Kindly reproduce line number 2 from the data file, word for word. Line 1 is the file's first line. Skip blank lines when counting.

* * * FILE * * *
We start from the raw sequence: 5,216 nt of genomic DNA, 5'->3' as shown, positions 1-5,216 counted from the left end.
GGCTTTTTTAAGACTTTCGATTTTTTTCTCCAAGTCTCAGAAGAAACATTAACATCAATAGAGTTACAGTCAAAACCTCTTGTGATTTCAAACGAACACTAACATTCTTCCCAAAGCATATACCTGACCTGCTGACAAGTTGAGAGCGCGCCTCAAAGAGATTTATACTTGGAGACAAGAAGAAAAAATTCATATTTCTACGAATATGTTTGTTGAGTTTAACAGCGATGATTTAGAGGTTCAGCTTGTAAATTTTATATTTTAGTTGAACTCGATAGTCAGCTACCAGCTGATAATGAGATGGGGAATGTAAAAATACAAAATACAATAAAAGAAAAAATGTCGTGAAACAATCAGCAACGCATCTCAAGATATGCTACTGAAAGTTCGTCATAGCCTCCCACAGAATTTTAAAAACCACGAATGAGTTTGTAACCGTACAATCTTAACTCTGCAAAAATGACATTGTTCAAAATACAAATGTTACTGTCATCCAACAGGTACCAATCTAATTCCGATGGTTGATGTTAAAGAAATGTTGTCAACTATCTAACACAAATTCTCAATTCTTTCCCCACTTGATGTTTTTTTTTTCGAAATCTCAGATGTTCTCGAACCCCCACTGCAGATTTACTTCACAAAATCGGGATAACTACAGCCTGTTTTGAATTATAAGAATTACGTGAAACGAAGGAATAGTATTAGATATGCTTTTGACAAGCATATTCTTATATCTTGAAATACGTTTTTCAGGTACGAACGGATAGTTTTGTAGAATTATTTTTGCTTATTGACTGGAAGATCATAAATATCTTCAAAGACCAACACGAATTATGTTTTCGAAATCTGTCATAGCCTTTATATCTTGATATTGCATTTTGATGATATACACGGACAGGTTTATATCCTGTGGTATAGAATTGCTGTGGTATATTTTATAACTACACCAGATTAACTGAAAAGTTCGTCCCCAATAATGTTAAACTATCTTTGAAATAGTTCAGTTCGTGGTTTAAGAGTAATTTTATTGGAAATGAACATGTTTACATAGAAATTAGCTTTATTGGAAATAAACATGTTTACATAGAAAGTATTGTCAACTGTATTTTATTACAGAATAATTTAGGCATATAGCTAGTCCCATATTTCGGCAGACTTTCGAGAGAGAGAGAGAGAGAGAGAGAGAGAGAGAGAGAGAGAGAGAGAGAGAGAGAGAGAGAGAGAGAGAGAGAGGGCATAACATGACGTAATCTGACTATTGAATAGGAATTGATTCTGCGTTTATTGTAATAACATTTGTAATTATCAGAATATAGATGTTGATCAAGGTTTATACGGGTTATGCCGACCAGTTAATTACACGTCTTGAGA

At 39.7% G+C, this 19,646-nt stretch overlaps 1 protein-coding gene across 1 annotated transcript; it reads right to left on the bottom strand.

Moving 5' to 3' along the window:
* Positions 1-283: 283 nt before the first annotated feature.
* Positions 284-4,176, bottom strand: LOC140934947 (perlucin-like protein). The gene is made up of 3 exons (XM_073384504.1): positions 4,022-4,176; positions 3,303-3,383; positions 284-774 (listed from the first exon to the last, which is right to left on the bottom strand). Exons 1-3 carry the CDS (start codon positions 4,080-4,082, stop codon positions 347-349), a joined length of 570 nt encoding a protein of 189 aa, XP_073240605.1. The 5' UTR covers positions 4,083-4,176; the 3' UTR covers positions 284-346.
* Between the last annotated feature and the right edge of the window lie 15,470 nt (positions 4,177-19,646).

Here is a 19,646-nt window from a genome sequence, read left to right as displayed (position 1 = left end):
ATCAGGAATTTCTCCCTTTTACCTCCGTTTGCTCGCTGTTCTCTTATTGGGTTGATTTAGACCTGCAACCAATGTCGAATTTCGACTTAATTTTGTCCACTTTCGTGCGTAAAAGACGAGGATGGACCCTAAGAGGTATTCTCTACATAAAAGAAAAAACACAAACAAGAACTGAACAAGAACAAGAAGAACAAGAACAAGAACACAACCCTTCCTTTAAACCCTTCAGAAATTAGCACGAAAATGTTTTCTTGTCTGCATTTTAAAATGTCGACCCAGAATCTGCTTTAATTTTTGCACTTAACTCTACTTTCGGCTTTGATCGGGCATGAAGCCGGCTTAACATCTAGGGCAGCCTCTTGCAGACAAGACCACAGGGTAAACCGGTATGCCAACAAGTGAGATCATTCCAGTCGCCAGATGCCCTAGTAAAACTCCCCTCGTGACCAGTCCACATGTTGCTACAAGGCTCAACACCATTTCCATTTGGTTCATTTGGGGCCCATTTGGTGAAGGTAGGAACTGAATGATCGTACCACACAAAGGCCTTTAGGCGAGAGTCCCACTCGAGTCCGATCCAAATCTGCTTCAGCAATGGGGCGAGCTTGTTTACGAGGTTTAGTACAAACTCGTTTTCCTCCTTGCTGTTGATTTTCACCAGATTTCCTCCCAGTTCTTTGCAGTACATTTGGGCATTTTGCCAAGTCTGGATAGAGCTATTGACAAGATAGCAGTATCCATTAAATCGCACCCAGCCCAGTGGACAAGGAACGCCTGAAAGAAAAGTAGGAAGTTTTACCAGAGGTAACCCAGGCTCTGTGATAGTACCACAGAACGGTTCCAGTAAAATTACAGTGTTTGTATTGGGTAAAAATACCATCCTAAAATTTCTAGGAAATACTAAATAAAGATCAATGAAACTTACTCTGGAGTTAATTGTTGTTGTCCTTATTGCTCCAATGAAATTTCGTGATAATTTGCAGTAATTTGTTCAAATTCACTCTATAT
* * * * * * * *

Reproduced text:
GGCTTTTTTAAGACTTTCGATTTTTTTCTCCAAGTCTCAGAAGAAACATTAACATCAATAGAGTTACAGTCAAAACCTCTTGTGATTTCAAACGAACACTAACATTCTTCCCAAAGCATATACCTGACCTGCTGACAAGTTGAGAGCGCGCCTCAAAGAGATTTATACTTGGAGACAAGAAGAAAAAATTCATATTTCTACGAATATGTTTGTTGAGTTTAACAGCGATGATTTAGAGGTTCAGCTTGTAAATTTTATATTTTAGTTGAACTCGATAGTCAGCTACCAGCTGATAATGAGATGGGGAATGTAAAAATACAAAATACAATAAAAGAAAAAATGTCGTGAAACAATCAGCAACGCATCTCAAGATATGCTACTGAAAGTTCGTCATAGCCTCCCACAGAATTTTAAAAACCACGAATGAGTTTGTAACCGTACAATCTTAACTCTGCAAAAATGACATTGTTCAAAATACAAATGTTACTGTCATCCAACAGGTACCAATCTAATTCCGATGGTTGATGTTAAAGAAATGTTGTCAACTATCTAACACAAATTCTCAATTCTTTCCCCACTTGATGTTTTTTTTTTCGAAATCTCAGATGTTCTCGAACCCCCACTGCAGATTTACTTCACAAAATCGGGATAACTACAGCCTGTTTTGAATTATAAGAATTACGTGAAACGAAGGAATAGTATTAGATATGCTTTTGACAAGCATATTCTTATATCTTGAAATACGTTTTTCAGGTACGAACGGATAGTTTTGTAGAATTATTTTTGCTTATTGACTGGAAGATCATAAATATCTTCAAAGACCAACACGAATTATGTTTTCGAAATCTGTCATAGCCTTTATATCTTGATATTGCATTTTGATGATATACACGGACAGGTTTATATCCTGTGGTATAGAATTGCTGTGGTATATTTTATAACTACACCAGATTAACTGAAAAGTTCGTCCCCAATAATGTTAAACTATCTTTGAAATAGTTCAGTTCGTGGTTTAAGAGTAATTTTATTGGAAATGAACATGTTTACATAGAAATTAGCTTTATTGGAAATAAACATGTTTACATAGAAAGTATTGTCAACTGTATTTTATTACAGAATAATTTAGGCATATAGCTAGTCCCATATTTCGGCAGACTTTCGAGAGAGAGAGAGAGAGAGAGAGAGAGAGAGAGAGAGAGAGAGAGAGAGAGAGAGAGAGAGAGAGAGAGAGAGGGCATAACATGACGTAATCTGACTATTGAATAGGAATTGATTCTGCGTTTATTGTAATAACATTTGTAATTATCAGAATATAGATGTTGATCAAGGTTTATACGGGTTATGCCGACCAGTTAATTACACGTCTTGAGA